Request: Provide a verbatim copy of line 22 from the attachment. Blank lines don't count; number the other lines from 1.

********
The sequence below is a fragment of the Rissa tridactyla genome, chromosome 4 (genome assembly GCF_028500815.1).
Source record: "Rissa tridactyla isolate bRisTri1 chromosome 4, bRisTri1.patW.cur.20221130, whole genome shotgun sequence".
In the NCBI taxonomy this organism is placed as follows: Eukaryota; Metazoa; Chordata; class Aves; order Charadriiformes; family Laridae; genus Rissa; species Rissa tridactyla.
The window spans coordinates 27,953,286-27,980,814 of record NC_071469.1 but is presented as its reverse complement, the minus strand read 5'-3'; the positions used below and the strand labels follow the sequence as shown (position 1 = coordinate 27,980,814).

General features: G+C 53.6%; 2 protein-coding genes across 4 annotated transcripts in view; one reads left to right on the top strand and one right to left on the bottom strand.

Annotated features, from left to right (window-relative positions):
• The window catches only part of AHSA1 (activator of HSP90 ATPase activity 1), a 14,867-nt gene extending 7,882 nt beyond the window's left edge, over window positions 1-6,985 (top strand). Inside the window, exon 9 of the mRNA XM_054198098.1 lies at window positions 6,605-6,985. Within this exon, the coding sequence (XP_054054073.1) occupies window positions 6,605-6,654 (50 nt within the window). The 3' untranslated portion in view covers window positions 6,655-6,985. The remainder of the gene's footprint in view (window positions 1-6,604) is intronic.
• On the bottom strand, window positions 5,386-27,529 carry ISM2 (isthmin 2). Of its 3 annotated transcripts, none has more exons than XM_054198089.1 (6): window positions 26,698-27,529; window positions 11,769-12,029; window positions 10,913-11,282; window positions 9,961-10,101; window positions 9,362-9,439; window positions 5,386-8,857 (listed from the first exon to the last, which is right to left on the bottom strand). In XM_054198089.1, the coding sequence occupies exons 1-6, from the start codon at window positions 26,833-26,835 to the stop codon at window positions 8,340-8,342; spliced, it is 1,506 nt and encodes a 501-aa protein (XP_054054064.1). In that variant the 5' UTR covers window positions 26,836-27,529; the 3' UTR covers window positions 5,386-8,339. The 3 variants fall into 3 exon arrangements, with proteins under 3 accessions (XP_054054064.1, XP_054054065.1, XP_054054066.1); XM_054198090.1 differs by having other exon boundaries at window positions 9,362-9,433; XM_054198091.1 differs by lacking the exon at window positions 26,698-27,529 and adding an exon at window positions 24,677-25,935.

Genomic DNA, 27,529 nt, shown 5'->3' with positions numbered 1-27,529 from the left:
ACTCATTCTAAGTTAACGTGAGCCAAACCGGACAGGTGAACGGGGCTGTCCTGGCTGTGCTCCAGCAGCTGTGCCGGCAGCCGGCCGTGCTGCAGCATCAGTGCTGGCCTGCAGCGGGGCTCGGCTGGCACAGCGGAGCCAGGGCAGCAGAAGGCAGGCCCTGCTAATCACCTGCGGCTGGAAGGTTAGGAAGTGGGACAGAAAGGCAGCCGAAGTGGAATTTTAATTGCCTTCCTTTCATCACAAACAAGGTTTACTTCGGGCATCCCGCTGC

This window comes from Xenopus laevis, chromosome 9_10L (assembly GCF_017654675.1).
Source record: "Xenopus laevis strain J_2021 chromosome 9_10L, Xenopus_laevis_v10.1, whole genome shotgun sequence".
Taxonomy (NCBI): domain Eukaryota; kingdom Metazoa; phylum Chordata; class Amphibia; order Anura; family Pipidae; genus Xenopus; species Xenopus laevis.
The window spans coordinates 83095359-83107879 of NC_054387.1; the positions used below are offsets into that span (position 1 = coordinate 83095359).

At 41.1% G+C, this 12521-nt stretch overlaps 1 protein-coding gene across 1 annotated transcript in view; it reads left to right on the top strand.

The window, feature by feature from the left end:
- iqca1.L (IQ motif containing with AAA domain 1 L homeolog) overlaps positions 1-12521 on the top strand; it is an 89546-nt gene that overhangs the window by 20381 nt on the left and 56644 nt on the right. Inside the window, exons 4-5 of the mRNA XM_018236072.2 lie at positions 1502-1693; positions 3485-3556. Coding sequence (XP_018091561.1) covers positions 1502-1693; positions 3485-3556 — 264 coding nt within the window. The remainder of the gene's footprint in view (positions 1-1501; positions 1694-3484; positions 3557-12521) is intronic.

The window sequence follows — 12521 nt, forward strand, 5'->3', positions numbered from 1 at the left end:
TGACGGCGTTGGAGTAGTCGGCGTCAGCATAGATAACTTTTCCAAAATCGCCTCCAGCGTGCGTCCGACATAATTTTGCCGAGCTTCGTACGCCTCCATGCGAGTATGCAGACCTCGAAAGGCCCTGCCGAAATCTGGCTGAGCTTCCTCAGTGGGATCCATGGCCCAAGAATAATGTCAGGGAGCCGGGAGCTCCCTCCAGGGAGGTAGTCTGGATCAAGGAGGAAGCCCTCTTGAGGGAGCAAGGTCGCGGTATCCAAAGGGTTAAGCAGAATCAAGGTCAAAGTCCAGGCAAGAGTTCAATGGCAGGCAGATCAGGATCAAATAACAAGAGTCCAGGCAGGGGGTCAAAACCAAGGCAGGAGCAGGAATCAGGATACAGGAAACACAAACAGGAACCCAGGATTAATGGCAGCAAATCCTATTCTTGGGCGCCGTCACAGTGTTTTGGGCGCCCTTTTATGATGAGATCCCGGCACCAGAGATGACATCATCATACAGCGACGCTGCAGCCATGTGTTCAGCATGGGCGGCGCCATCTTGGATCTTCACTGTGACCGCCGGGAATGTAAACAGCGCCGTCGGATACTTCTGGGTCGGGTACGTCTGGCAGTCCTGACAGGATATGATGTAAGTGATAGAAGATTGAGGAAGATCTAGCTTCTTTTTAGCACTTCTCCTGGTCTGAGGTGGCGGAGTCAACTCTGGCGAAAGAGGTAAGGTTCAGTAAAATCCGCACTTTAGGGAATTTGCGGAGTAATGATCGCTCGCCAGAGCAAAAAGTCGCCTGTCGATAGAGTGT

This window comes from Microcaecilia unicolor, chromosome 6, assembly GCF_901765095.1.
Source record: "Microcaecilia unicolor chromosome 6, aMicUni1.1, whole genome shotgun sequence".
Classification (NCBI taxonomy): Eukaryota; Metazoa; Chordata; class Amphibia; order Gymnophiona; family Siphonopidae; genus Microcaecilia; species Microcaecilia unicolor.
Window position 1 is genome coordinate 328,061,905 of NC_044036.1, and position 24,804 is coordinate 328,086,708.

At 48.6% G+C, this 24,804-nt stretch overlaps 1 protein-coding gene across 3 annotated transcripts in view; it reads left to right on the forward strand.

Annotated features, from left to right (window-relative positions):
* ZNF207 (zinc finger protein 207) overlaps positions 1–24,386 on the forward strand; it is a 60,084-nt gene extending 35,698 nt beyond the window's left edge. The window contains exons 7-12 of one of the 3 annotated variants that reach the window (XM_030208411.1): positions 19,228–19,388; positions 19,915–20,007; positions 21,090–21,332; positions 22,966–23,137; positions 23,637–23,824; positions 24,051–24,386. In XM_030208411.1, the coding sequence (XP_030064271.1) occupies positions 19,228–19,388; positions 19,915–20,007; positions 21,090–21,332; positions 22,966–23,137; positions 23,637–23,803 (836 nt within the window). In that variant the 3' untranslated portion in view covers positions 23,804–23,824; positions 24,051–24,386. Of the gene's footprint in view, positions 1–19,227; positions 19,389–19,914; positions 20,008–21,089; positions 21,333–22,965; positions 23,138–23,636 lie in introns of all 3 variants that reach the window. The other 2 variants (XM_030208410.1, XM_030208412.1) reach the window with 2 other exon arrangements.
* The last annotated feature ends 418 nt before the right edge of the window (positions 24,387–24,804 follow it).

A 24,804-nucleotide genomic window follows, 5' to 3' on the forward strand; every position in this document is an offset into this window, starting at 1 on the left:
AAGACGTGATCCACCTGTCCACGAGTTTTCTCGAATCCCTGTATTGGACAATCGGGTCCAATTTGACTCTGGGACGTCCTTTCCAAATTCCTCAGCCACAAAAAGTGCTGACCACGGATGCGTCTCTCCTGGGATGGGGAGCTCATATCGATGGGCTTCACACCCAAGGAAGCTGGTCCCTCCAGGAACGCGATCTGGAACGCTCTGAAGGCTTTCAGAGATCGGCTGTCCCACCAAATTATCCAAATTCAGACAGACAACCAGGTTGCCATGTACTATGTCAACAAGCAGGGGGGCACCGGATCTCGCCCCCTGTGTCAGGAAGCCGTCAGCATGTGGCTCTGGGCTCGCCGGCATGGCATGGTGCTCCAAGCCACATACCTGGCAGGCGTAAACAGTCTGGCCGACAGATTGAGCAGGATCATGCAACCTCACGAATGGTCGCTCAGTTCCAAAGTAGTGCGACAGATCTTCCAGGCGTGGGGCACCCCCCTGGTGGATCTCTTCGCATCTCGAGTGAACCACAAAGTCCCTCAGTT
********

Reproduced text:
Classification (NCBI taxonomy): Eukaryota; Metazoa; Chordata; class Amphibia; order Gymnophiona; family Siphonopidae; genus Microcaecilia; species Microcaecilia unicolor.